The Friston has some obvious mountain bike influences when it comes to components, including a very wide handlebar (50cm!) and a Trans-X dropper seatpost with 70mm travel. This is activated using the left-hand SRAM shifter that would otherwise operate a front derailleur.
Both bikes roll on 700C alloy wheelsets, set up with innertubes. The major difference, apart from the tyres themselves, is that the wheels and tyres of the Friston are both tubeless compatible, so you could choose to set them up tubeless yourself at home.
If you wanted to do that on the Diverge, you’d first have to upgrade both the rims (or, more likely, wheelset) and the tyres, which would be a significant cost.
The Specialized Pathfinder Sport and the Maxxis Rambler TR are both gravel tyres, though the former is a 38mm, semi-slick option, while the Rambler is a chunkier 45mm width with a much more aggressive tread.
The Diverge looks to be nearer the road end of the gravel spectrum, with the Friston closer to the mountain bike end. But do they ride as such? Testing on flowing gravel roads, some rocky singletrack, muddy trails and linking lanes at home in Devon, I put both through their paces.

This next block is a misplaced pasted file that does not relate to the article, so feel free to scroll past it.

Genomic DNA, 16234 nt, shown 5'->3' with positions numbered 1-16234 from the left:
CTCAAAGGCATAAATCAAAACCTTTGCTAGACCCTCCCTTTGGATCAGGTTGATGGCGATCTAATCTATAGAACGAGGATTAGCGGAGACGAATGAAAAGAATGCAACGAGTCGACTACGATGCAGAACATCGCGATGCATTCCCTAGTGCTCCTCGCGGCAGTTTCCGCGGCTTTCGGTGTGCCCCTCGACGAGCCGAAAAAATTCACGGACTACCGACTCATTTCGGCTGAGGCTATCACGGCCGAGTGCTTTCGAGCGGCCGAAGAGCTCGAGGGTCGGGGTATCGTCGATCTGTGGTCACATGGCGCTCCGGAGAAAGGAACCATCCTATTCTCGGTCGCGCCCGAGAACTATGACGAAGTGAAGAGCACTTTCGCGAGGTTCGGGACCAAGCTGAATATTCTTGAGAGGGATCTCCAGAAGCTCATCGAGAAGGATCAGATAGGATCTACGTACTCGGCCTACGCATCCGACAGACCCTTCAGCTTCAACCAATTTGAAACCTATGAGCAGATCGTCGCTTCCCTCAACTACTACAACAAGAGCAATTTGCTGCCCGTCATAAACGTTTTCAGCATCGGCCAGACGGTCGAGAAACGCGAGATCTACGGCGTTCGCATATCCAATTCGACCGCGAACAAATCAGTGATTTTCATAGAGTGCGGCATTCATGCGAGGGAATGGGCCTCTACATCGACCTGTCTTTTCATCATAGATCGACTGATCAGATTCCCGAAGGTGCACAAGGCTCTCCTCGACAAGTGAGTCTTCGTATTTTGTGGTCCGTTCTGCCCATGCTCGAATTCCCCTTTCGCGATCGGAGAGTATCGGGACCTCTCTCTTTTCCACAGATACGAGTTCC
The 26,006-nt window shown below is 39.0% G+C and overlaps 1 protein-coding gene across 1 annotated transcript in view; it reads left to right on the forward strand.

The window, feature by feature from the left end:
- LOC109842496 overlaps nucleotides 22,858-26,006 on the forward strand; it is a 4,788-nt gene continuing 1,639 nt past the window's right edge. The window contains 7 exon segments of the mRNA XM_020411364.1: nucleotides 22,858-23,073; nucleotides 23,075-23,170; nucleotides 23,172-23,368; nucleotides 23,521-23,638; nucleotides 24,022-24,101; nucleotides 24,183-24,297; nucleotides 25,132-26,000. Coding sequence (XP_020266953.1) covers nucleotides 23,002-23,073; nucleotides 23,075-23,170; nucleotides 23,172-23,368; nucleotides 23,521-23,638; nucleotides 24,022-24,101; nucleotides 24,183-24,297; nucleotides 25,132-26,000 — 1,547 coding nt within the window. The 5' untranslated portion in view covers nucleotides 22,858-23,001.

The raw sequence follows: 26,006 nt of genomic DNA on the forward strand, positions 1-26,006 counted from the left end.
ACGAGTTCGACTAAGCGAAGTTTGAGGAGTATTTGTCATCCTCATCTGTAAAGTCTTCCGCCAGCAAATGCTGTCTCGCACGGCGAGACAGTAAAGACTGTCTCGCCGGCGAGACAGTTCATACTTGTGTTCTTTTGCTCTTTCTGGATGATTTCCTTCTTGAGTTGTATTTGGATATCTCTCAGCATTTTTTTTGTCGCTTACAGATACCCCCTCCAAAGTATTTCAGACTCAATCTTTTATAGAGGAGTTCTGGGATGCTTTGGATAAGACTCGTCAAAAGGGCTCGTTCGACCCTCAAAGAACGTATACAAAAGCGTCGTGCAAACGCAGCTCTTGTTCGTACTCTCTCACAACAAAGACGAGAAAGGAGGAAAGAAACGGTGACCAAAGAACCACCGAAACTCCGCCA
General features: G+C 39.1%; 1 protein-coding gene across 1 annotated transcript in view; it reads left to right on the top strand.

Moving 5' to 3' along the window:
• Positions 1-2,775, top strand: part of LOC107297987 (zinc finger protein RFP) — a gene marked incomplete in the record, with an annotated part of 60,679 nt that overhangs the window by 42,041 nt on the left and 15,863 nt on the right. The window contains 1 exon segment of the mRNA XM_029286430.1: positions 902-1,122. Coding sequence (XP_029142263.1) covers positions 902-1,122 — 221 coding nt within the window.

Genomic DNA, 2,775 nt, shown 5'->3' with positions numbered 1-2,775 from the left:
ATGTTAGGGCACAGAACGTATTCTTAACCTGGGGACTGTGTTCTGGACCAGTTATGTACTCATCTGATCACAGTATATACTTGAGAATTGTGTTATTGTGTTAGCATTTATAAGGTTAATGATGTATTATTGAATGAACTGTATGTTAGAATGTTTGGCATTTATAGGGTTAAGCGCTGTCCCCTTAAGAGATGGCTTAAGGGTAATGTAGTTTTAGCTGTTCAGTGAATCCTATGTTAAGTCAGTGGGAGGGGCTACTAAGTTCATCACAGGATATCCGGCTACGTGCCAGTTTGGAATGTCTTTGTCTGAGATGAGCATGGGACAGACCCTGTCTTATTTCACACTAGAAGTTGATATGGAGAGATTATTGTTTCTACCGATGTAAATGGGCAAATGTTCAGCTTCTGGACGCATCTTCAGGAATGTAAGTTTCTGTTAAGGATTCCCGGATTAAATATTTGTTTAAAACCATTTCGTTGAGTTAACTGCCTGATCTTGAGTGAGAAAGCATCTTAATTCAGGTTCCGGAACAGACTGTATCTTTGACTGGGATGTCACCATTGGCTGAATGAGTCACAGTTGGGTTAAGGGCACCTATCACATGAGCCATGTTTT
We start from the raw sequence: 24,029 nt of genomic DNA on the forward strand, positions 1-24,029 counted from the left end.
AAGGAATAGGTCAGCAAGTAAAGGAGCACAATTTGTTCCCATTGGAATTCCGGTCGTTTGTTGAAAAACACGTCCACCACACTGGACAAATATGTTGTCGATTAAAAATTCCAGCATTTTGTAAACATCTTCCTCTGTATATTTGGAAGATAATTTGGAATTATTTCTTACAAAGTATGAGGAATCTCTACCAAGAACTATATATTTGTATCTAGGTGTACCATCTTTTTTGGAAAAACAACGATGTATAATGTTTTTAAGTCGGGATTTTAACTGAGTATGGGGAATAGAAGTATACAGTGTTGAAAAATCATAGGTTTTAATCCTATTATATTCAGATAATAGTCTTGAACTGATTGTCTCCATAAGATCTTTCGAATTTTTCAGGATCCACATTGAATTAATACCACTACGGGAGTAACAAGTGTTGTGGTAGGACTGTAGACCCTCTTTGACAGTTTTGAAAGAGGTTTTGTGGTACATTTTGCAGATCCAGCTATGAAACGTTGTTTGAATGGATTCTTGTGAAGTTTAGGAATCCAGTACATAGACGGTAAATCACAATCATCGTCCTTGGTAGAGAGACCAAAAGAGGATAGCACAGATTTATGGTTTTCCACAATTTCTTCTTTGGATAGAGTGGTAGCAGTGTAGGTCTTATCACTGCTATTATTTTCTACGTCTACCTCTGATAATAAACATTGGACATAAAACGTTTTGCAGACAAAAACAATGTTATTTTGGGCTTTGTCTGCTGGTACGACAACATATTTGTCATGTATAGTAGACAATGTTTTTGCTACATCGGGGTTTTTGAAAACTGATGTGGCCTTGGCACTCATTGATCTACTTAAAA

First up, the Specialized Diverge behaved largely as expected. The low-profile tyres offered little rolling resistance, giving a sprightly ride on the road without the drag of more heavily treaded gravel tyres.
It also felt quite light, which made road miles a joy, and it climbed and cornered responsively on tarmac. The Future Shock spring did creak a little when climbing out of the saddle.
When it came to riding off road, the downsides of the narrower, semi-slick tyres started to show. Set to a fairly high pressure to prevent pinching the innertubes, they often bounced off rocks or skidded sideways on gravel tracks, giving a skittery, disconcerting ride, especially when cornering on loose surfaces.